Menstrual cups may be daunting to some, but a new study suggests they are just as safe as tampons.
According to the first scientific review on the topic published in The Lancet Public Health journal earlier this week, authors found about 70 per cent of women continued to use menstrual cups once they figured out how to use them.
“Despite the fact that 1.9 billion women globally are of menstruating age — spending on average 65 days a year dealing with menstrual blood flow, few good quality studies exist that compare sanitary products,” senior author professor Penelope Phillips-Howard of the Liverpool School of Tropical Medicine, U.K. said in a statement.
The research looked at 43 studies and data from 3,300 women and girls, and found in some cases, menstrual cups had similar or even lower leakage rates compared to pads and tampons.
What are they?
Menstrual cups are sanitary products that collect blood flow instead of absorbing it like a pad or tampon. Like tampons, they are inserted into the vagina and should be emptied every four to 12 hours. The cups themselves can last up to 10 years.
Dr. Yolanda Kirkham, an obstetrician-gynecologist at Women’s College Hospital and St. Joseph’s Health Centre in Toronto, told Global News menstrual cups are also economical and environmentally friendly compared to other products. She also added they have been around for decades — the versions today just look and feel different.
“They are bell-shaped and they can come in different sizes,” she continued. “It’s usually made with medical-grade silicone.”
There are currently two types in the market: a vaginal cup which is generally bell-shaped, and a cervical cup which is placed around the cervix high in the vagina. Vaginal cups are more popular.
“There’s less risk for toxic shock syndrome that’s seen with the high-absorbent tampons,” she explained.
But for many, there is still an underlying “gross” factor. Kirkham said this is the case for any type of sanitary product — people who use pads may be “grossed” out by tampons and vice versa.
Kirkham said the cups can also be intimidating because of their size. “It does take a little bit of practice to get the right positioning,” she continued. “There also is a little bit of a learning curve in removing the cup.”
For removal, it is advised to pull out the cup using the stem attached to the bottom and pouring the blood into the toilet before inserting it back in.
“It’s quite discreet,” she explained. “Especially places where sanitation is poor or for people who can’t afford tampons or pads… this cup can be $35 and used for up to 10 years.”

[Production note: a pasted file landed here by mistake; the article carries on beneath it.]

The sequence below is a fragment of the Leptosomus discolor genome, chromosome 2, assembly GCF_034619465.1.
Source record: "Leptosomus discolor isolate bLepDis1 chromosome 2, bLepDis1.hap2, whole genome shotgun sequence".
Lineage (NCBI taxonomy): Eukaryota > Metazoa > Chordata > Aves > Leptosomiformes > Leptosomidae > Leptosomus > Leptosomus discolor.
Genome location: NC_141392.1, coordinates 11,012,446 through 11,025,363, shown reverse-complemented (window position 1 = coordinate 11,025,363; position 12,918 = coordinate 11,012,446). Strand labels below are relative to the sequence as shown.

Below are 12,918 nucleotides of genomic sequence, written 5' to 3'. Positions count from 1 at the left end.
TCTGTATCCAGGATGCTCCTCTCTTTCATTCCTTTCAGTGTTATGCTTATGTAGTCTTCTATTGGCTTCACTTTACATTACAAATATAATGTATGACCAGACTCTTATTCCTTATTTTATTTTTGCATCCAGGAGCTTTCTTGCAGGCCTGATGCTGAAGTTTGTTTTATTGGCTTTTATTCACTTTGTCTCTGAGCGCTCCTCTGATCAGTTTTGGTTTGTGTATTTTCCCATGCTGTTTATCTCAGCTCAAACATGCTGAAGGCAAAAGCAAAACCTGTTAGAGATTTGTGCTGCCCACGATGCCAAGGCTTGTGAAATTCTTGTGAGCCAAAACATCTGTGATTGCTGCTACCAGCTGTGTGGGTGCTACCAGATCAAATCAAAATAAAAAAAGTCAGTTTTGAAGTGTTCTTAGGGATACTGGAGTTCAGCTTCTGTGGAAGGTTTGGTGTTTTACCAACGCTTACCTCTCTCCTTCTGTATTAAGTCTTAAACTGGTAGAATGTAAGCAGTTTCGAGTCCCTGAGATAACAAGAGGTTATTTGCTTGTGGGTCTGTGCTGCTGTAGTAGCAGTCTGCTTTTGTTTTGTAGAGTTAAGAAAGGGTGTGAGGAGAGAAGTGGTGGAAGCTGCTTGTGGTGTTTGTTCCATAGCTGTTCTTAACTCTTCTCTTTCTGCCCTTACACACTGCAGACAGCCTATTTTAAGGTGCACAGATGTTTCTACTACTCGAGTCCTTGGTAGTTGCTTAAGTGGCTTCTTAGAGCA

You can buy menstrual cups at most major retailers in Canada or online. The DivaCup, one of the most popular brands, is Canadian-made, and other brands include Tampax Cup, EvaCup, Lena and more.
Awareness is key
The report found although there are 199 brands of menstrual cups available in 99 countries, people are still unaware of how to use them or what they are in general.
“Globally, menstruation can affect girls’ schooling and women’s experience of work, increase their disposition to urogenital infections if they use poor quality sanitary products, and even make both women and girls a target of sexual violence or coercion when they don’t have the funds to buy them,” the authors noted.
“There are an increasing number of initiatives in both high- and low-income countries to combat ‘period poverty’, so it is essential that policymakers know which sanitary products to include in menstrual health programs and puberty education materials.”
Kirkham added it all comes down to personal preference and if you have questions, always speak with your doctor.
“Always see a physician if your bleeding is heavy or overflowing,” she said.
There are also resources online including Put A Cup In It PACII, that offers resources and information for anyone interested in using the cup. PACII offers everything from a FAQ to a comparison round-up of popular brands.
Another concern (and a chunk of the report) was focused around health concerns. Kirkham said there have been several studies done around this topic, and there has been no scientific evidence to suggest menstrual cups can cause health issues.
The Lancet report added there was no increased risk of infection with using a cup for European, North American, and African women and girls.
“There were five reported cases of toxic shock syndrome following their use, but the overall number of menstrual cup users is unknown, so it is not possible to make comparisons of the risk of toxic shock syndrome between menstrual cups and other products,” the report added.
“In four studies involving a total of 507 women, use of the menstrual cup showed no adverse effects on vaginal flora. In studies that examined the vagina and cervix during follow-up, no tissue damage was identified from use of a menstrual cup.”
Again, Kirkham added it comes down to the user being comfortable. Menstrual cups can be especially uncomfortable and maybe even painful for women who did not use tampons, haven’t masturbated or are virgins, she added.
“It may take some practice, there may be some difficulty… I recommend people to try it when they don’t have a period at home.”